While there’s definitely a shagginess that’s pervasive to the new wave of the Aussie underground, there has also long been drippings of post-punk smudging the sidewalks of OZ. Melbourne’s Snakes don’t quite embrace the bleak bludgeon of, say, NUN, Naked on The Vague, or Slug Guts, but they’re definitely hanging just around the other side of the dumpster from their more nihilistic takes. The band embraces a kind of chaotic sleaze that comes crawling through the speakers on their debut for Anti-Fade. Their ethos isn’t built on precision and puncture-perfect geometry like so many of their ‘70s forbears. Perfection isn’t The Snakes’ style. The Snakes are here to brood, break strings, chew noise and spit sand in the faces of the punks, goths, and the pop-preeners alike.

On their eponymous debut the band is channeling the chaotic careen of ‘70s new York – flailing against the walls in cheap ripped cotton like Richard Hell, but adding in some sour-stomach organ riffs as if they’d recruited Frank Rodriquez right out of The Mysterians, then traveled West and packed him down into Mabuhay Gardens to back members of The Germs and Pink Section. Before they can congeal in that mold, the band slides back East to pick up sneered seances from PiL, and Wire’s dalliances with pop and noise. The record is short and sharp, on the edge of genres, and never fully aligning itself with a sound for too long. It whips by so quickly that you could crane the neck trying to take it in, but the minute it clicks to a close the damage it divvies is sizeable. A lot about the record feels dashed off, but punk and its lineage into starker strains never promised a plan, only a reaction. That’s just what slithers out of the speakers with Snakes on the deck.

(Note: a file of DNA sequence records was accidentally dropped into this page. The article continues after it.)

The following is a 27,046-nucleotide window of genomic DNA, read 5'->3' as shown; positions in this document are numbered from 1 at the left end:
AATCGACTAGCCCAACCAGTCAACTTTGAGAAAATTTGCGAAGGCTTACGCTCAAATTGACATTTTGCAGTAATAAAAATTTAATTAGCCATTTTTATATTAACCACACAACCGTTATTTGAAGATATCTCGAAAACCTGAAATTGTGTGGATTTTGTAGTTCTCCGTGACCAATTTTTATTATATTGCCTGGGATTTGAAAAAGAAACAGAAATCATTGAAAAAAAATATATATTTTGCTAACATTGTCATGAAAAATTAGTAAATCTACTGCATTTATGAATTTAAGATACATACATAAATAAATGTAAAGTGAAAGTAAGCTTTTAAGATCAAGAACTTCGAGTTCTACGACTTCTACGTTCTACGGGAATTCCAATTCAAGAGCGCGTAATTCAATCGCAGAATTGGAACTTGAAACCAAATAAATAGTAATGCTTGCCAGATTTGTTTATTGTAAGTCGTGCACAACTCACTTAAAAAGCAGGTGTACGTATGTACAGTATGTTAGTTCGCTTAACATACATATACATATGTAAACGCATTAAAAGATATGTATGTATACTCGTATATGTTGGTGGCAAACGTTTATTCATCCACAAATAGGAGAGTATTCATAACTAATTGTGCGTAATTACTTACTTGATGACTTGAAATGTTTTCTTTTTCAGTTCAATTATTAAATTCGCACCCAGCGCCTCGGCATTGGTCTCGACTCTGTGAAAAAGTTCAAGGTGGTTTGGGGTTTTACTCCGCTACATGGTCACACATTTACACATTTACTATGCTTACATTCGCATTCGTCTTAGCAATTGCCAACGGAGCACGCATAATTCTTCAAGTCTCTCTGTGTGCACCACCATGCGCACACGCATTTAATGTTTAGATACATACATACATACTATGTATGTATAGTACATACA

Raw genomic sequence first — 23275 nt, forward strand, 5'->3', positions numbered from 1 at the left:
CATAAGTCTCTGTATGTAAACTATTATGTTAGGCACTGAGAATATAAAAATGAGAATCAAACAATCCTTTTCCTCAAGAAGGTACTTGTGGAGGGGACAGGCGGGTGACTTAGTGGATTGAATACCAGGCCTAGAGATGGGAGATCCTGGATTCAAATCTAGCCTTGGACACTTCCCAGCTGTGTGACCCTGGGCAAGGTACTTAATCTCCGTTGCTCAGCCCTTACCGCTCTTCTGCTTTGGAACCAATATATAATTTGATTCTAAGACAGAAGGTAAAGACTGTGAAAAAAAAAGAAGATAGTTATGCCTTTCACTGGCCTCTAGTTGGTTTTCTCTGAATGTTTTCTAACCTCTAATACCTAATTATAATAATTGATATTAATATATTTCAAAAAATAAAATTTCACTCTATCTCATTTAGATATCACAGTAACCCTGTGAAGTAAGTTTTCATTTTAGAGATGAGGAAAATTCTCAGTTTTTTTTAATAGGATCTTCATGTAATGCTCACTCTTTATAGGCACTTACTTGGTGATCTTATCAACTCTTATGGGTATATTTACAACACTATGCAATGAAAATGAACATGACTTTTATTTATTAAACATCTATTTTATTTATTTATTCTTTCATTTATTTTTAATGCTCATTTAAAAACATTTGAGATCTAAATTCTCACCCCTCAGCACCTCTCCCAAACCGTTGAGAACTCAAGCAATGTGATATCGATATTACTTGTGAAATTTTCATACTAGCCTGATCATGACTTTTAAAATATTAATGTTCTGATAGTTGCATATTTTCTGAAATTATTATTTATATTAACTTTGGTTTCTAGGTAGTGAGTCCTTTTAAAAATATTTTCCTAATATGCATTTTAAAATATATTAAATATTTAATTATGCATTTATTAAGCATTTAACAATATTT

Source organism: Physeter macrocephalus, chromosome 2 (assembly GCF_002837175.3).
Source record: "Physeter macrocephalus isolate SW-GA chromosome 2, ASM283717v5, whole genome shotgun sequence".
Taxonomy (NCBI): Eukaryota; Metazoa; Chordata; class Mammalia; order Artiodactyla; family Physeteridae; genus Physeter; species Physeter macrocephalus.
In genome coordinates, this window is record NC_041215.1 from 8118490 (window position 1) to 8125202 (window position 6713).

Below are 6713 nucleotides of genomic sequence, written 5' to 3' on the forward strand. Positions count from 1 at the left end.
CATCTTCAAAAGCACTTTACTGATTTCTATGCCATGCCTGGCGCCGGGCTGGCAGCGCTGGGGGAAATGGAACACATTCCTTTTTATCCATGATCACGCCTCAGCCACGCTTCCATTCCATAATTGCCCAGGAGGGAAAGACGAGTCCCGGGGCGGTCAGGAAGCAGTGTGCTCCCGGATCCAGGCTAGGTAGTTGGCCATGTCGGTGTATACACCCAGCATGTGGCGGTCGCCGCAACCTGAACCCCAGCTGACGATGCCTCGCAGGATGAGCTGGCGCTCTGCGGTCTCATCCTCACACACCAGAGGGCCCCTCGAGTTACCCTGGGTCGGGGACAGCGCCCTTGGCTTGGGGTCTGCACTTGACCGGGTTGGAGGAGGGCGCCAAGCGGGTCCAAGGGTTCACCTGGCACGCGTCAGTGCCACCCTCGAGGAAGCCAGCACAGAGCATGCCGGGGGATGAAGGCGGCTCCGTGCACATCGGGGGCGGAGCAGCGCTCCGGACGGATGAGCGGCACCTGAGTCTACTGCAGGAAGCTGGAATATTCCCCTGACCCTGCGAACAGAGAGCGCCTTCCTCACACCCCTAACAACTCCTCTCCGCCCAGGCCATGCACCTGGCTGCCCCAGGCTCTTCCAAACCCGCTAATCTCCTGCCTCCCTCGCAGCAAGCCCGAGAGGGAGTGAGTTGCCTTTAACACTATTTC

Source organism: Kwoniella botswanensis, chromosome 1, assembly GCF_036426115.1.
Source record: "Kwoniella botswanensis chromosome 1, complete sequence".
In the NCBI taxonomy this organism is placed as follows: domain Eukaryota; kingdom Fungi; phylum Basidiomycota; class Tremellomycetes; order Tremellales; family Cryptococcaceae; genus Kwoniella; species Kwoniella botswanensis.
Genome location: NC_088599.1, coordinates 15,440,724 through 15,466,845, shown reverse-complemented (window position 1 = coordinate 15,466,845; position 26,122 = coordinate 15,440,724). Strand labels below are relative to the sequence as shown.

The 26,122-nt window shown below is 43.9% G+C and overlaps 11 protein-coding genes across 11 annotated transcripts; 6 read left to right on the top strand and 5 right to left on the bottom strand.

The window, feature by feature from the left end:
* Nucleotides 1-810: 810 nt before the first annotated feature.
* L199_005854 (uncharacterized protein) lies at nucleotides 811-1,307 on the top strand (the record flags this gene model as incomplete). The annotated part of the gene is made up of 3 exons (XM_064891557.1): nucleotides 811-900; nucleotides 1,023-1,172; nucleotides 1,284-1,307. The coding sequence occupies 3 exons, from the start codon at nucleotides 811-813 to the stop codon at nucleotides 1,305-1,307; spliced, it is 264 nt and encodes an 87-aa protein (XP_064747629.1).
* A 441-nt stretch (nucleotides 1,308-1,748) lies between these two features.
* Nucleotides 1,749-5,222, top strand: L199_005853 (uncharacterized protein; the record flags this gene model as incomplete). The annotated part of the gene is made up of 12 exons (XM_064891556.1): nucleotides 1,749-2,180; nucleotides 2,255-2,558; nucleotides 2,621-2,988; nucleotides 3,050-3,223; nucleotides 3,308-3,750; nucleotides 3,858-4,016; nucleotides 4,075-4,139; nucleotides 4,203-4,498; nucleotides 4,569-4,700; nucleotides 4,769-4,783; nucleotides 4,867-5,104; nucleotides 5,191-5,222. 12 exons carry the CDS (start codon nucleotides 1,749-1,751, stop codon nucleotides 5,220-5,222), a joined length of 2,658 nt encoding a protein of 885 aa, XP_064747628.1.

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Gonzo – “Put The Money”

Geelong punk foursome Gonzo are back with a sophomore LP on the crazily consistent Anti-Fade. The first cut, the poker parable “Put The Money” snaps and squirms with the vigor of their countrymen in Eddy Current Suppression Ring. The cut is bone-dry and brittle, rolling barbed taunts over a bedrock of rubble riffs that round up the post-punk verve of the best ’70s scene-stealers. This one’s not long on lyrics, but what the band lacks in linquistics they more than make up for in jerk-jilted rhythms and biting guitar tone. The new LP is out on March 29th.



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Bananagun – “Do Yeah”

Aussie psych-funk jam unit Bananagun issue their debut single for Anti-Fade and its a tumultuous riff on Bollywood beats and ’60s South Asian funk. “Do Yeah” is a simmering slice of pop that’s pulled like paisley taffy through the the decades, leaving a whiff incense and silk on the breeze. Though its a bit of a strange fit among the punks at Anti-Fade, the song and its pop-art video accompaniment are an amusing romp nonetheless. Sure this feels every bit like a band trying on hats, but they’re doing it with enough joy to infect listeners with an urge to dance. Check the band’s dose of freakout fuzz above.



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The Snakes – “Snakes Bday”

Melbourne’s Snakes draw from the ripped and ragged soul of old New York, rather than snagging the punk vein of their own hometown heroes. With the knocked askew sensibilities of The Voidoids, Heartbreakers, Electric Eels and in a decidedly non-NY grab, The Pop Group – the band’s debut for Anti-Fade has a split-lip edge that feels familiar but still dangerous. The band’s hardly been humming for six months, but there’s an urgency in “Snakes Bday” that feels like waiting longer would waste momentum. Sawed and sewn back up, the track jerks like its got a methadone drone in its soul and a freak furnace pushing it past the point of good taste. Doesn’t hurt that the band’s also got just a touch of the ol’ Jonathan Richman sneer in its delivery. For a first taste, this one has me coming back for more right away.